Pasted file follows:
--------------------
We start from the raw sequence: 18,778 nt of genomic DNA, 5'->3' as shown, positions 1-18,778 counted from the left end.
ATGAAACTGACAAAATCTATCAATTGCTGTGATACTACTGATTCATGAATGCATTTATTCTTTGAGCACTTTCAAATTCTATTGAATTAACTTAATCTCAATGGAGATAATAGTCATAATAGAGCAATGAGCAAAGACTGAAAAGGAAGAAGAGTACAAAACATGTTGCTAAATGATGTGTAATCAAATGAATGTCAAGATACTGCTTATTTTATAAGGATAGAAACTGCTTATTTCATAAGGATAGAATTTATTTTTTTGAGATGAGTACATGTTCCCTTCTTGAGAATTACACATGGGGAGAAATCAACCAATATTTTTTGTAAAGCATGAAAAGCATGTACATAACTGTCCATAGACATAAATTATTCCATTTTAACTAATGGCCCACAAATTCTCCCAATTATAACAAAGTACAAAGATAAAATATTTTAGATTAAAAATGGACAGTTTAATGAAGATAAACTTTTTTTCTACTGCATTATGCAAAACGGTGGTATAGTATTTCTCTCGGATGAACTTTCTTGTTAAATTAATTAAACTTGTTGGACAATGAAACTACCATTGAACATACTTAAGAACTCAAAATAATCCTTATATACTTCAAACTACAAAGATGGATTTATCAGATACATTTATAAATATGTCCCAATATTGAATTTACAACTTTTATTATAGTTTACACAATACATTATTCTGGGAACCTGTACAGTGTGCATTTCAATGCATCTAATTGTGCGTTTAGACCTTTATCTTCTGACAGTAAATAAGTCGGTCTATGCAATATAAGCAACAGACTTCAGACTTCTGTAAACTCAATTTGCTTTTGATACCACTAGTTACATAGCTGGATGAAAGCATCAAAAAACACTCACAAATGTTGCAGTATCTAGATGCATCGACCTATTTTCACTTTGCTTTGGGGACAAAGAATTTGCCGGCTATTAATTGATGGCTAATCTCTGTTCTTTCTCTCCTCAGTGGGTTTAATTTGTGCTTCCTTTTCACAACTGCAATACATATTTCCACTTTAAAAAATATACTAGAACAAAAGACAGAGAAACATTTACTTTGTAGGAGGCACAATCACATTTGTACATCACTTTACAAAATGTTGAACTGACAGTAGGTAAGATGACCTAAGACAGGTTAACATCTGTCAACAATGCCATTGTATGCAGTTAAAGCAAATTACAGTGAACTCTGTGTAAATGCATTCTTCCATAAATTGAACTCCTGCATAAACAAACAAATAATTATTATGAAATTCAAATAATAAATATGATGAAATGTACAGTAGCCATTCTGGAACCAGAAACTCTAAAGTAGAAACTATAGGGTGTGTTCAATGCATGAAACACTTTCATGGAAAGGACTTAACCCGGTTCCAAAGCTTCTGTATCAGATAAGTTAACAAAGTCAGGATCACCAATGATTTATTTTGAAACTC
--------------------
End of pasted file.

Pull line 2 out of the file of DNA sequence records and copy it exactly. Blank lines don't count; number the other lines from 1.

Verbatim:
ATGAAACTGACAAAATCTATCAATTGCTGTGATACTACTGATTCATGAATGCATTTATTCTTTGAGCACTTTCAAATTCTATTGAATTAACTTAATCTCAATGGAGATAATAGTCATAATAGAGCAATGAGCAAAGACTGAAAAGGAAGAAGAGTACAAAACATGTTGCTAAATGATGTGTAATCAAATGAATGTCAAGATACTGCTTATTTTATAAGGATAGAAACTGCTTATTTCATAAGGATAGAATTTATTTTTTTGAGATGAGTACATGTTCCCTTCTTGAGAATTACACATGGGGAGAAATCAACCAATATTTTTTGTAAAGCATGAAAAGCATGTACATAACTGTCCATAGACATAAATTATTCCATTTTAACTAATGGCCCACAAATTCTCCCAATTATAACAAAGTACAAAGATAAAATATTTTAGATTAAAAATGGACAGTTTAATGAAGATAAACTTTTTTTCTACTGCATTATGCAAAACGGTGGTATAGTATTTCTCTCGGATGAACTTTCTTGTTAAATTAATTAAACTTGTTGGACAATGAAACTACCATTGAACATACTTAAGAACTCAAAATAATCCTTATATACTTCAAACTACAAAGATGGATTTATCAGATACATTTATAAATATGTCCCAATATTGAATTTACAACTTTTATTATAGTTTACACAATACATTATTCTGGGAACCTGTACAGTGTGCATTTCAATGCATCTAATTGTGCGTTTAGACCTTTATCTTCTGACAGTAAATAAGTCGGTCTATGCAATATAAGCAACAGACTTCAGACTTCTGTAAACTCAATTTGCTTTTGATACCACTAGTTACATAGCTGGATGAAAGCATCAAAAAACACTCACAAATGTTGCAGTATCTAGATGCATCGACCTATTTTCACTTTGCTTTGGGGACAAAGAATTTGCCGGCTATTAATTGATGGCTAATCTCTGTTCTTTCTCTCCTCAGTGGGTTTAATTTGTGCTTCCTTTTCACAACTGCAATACATATTTCCACTTTAAAAAATATACTAGAACAAAAGACAGAGAAACATTTACTTTGTAGGAGGCACAATCACATTTGTACATCACTTTACAAAATGTTGAACTGACAGTAGGTAAGATGACCTAAGACAGGTTAACATCTGTCAACAATGCCATTGTATGCAGTTAAAGCAAATTACAGTGAACTCTGTGTAAATGCATTCTTCCATAAATTGAACTCCTGCATAAACAAACAAATAATTATTATGAAATTCAAATAATAAATATGATGAAATGTACAGTAGCCATTCTGGAACCAGAAACTCTAAAGTAGAAACTATAGGGTGTGTTCAATGCATGAAACACTTTCATGGAAAGGACTTAACCCGGTTCCAAAGCTTCTGTATCAGATAAGTTAACAAAGTCAGGATCACCAATGATTTATTTTGAAACTC